ADVERTISEMENT
ADVERTISEMENT

Kindly robots

Just because robots are metal doesn't mean they're cold-hearted.

Megan Scudellari

Alice RobotPLOS BIOLOGYJust because robots are metal doesn't mean they're cold-hearted. In a Swiss laboratory, inch-long wheeled robots, called "artificial ants," evolved to help each other in a food task, just as predicted by a classic evolutionary rule concerning the emergence of self-sacrifice in the biological world, Wired Science reports. After searching for discs of "food," the computerized "genes" of successful robots were reshuffled and copied into a new generation of robots. Each robot was also given the option to either share their "food" reward, or hoard it. Time and again, the robots evolved to share at levels predicted by an altruism formula called Hamilton's rule, the researchers report.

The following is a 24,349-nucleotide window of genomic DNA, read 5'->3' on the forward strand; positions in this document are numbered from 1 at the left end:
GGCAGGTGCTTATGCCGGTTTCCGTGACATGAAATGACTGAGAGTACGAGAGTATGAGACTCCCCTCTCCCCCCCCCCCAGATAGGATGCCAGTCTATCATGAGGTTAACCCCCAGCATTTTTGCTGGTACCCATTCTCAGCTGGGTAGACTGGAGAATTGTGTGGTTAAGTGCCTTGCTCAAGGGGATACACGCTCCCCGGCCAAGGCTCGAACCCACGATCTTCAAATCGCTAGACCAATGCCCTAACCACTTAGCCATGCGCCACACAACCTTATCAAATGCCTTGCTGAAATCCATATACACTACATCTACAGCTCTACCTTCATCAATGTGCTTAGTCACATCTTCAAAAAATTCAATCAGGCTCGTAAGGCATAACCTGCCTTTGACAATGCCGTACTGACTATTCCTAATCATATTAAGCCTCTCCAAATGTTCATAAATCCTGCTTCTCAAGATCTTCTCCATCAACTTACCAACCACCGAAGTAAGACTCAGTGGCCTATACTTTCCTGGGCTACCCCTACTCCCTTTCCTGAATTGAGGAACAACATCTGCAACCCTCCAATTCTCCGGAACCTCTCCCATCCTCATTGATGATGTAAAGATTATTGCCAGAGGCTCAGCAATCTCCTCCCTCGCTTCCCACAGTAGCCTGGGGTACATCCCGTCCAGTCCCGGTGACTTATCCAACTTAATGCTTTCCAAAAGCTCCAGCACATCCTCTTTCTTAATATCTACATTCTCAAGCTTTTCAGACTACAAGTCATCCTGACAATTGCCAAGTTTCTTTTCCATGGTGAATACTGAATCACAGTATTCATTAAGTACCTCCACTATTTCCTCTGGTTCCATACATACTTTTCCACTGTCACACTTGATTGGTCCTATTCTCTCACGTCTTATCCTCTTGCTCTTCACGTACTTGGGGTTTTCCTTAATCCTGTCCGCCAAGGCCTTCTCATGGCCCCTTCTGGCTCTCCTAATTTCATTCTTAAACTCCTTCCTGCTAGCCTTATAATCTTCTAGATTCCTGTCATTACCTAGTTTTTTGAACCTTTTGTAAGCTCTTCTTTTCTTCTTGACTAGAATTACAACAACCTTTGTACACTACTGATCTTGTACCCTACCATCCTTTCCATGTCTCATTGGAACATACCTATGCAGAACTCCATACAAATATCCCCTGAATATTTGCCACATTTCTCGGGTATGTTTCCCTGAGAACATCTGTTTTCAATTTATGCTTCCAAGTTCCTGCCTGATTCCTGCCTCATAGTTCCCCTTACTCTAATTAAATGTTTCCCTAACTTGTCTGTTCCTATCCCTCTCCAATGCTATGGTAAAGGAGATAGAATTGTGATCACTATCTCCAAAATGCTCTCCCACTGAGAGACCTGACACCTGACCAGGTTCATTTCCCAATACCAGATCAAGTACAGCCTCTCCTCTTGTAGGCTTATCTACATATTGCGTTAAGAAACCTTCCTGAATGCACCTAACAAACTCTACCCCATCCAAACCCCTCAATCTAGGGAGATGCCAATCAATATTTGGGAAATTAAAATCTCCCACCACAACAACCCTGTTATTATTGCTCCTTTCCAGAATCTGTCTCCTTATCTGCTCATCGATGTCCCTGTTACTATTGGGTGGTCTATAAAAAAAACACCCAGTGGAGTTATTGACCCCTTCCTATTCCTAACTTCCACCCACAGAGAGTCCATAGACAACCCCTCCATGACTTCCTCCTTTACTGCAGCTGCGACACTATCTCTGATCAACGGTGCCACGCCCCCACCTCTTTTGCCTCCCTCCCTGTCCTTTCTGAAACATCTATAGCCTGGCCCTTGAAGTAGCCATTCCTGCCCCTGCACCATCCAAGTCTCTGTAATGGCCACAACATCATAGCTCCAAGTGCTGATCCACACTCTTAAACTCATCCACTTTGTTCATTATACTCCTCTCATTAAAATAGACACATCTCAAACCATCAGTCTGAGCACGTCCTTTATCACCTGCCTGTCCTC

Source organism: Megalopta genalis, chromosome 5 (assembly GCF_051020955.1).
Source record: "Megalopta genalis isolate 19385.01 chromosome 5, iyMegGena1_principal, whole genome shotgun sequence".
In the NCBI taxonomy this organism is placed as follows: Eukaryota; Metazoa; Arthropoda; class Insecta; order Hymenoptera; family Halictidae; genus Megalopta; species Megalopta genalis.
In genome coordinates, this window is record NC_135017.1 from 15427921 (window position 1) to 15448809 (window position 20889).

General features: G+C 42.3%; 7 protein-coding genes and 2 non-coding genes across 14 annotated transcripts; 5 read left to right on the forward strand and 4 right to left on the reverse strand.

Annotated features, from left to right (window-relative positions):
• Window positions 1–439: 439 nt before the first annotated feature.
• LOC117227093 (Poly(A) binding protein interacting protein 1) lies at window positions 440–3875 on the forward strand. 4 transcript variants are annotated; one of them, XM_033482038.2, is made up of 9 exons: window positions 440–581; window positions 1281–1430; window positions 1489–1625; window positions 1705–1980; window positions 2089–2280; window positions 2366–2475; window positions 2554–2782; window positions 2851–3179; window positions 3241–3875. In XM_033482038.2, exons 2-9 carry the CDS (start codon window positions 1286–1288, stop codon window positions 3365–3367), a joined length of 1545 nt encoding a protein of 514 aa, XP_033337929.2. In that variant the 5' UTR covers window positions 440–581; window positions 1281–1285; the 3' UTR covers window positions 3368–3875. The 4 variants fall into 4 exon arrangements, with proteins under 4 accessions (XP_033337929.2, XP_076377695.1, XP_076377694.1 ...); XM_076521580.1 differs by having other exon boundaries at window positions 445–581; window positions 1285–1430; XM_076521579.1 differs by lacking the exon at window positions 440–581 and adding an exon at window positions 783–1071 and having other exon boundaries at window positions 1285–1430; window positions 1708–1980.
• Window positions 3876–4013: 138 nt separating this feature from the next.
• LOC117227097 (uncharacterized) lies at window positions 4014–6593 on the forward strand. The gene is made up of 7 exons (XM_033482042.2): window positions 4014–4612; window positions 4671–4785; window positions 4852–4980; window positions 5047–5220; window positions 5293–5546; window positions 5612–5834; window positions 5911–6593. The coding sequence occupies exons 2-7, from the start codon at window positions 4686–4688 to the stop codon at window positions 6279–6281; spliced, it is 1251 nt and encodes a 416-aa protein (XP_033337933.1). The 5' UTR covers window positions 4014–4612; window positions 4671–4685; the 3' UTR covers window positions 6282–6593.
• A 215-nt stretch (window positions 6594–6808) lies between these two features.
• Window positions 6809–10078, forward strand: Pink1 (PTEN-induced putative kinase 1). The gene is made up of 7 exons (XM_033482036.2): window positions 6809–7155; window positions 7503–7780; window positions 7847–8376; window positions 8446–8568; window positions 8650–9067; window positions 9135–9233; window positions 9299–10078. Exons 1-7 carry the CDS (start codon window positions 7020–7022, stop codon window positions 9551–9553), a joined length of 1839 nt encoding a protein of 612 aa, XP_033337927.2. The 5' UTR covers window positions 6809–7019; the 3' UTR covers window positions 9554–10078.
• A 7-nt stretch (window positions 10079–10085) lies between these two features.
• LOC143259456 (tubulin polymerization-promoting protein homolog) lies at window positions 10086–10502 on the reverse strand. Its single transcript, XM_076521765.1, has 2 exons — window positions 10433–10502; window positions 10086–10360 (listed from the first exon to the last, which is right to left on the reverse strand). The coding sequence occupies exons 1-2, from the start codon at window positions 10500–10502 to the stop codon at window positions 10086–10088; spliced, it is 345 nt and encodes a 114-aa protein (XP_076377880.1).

Interested in reading more?

Become a Member of

Receive full access to more than 35 years of archives, as well as TS Digest, digital editions of The Scientist, feature stories, and much more!
Already a member?
ADVERTISEMENT